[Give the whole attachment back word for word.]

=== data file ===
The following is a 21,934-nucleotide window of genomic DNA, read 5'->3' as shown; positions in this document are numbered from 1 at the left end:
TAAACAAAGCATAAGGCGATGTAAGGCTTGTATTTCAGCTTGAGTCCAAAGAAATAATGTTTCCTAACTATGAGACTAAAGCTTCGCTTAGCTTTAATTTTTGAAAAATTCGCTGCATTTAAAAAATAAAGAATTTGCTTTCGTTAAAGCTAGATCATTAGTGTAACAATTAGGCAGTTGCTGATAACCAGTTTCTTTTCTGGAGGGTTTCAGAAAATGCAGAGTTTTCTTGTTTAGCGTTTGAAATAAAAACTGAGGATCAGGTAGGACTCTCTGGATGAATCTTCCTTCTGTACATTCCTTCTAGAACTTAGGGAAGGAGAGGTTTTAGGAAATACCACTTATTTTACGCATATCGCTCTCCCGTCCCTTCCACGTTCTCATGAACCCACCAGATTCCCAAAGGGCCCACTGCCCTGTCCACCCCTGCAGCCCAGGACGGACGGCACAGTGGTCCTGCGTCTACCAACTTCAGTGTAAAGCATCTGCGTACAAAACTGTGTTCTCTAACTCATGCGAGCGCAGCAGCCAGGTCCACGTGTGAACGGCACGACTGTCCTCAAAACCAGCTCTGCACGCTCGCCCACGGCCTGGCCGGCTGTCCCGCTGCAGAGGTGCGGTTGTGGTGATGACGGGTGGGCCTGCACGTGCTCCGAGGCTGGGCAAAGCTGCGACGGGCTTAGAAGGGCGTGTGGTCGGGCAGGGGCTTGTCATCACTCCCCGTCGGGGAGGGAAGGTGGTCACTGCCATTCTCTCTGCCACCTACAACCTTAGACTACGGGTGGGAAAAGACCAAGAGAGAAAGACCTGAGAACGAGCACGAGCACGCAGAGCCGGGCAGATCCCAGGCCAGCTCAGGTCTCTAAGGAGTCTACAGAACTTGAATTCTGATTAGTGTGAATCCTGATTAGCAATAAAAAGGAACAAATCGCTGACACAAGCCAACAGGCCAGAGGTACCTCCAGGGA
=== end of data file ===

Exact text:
The following is a 21,934-nucleotide window of genomic DNA, read 5'->3' as shown; positions in this document are numbered from 1 at the left end:
TAAACAAAGCATAAGGCGATGTAAGGCTTGTATTTCAGCTTGAGTCCAAAGAAATAATGTTTCCTAACTATGAGACTAAAGCTTCGCTTAGCTTTAATTTTTGAAAAATTCGCTGCATTTAAAAAATAAAGAATTTGCTTTCGTTAAAGCTAGATCATTAGTGTAACAATTAGGCAGTTGCTGATAACCAGTTTCTTTTCTGGAGGGTTTCAGAAAATGCAGAGTTTTCTTGTTTAGCGTTTGAAATAAAAACTGAGGATCAGGTAGGACTCTCTGGATGAATCTTCCTTCTGTACATTCCTTCTAGAACTTAGGGAAGGAGAGGTTTTAGGAAATACCACTTATTTTACGCATATCGCTCTCCCGTCCCTTCCACGTTCTCATGAACCCACCAGATTCCCAAAGGGCCCACTGCCCTGTCCACCCCTGCAGCCCAGGACGGACGGCACAGTGGTCCTGCGTCTACCAACTTCAGTGTAAAGCATCTGCGTACAAAACTGTGTTCTCTAACTCATGCGAGCGCAGCAGCCAGGTCCACGTGTGAACGGCACGACTGTCCTCAAAACCAGCTCTGCACGCTCGCCCACGGCCTGGCCGGCTGTCCCGCTGCAGAGGTGCGGTTGTGGTGATGACGGGTGGGCCTGCACGTGCTCCGAGGCTGGGCAAAGCTGCGACGGGCTTAGAAGGGCGTGTGGTCGGGCAGGGGCTTGTCATCACTCCCCGTCGGGGAGGGAAGGTGGTCACTGCCATTCTCTCTGCCACCTACAACCTTAGACTACGGGTGGGAAAAGACCAAGAGAGAAAGACCTGAGAACGAGCACGAGCACGCAGAGCCGGGCAGATCCCAGGCCAGCTCAGGTCTCTAAGGAGTCTACAGAACTTGAATTCTGATTAGTGTGAATCCTGATTAGCAATAAAAAGGAACAAATCGCTGACACAAGCCAACAGGCCAGAGGTACCTCCAGGGA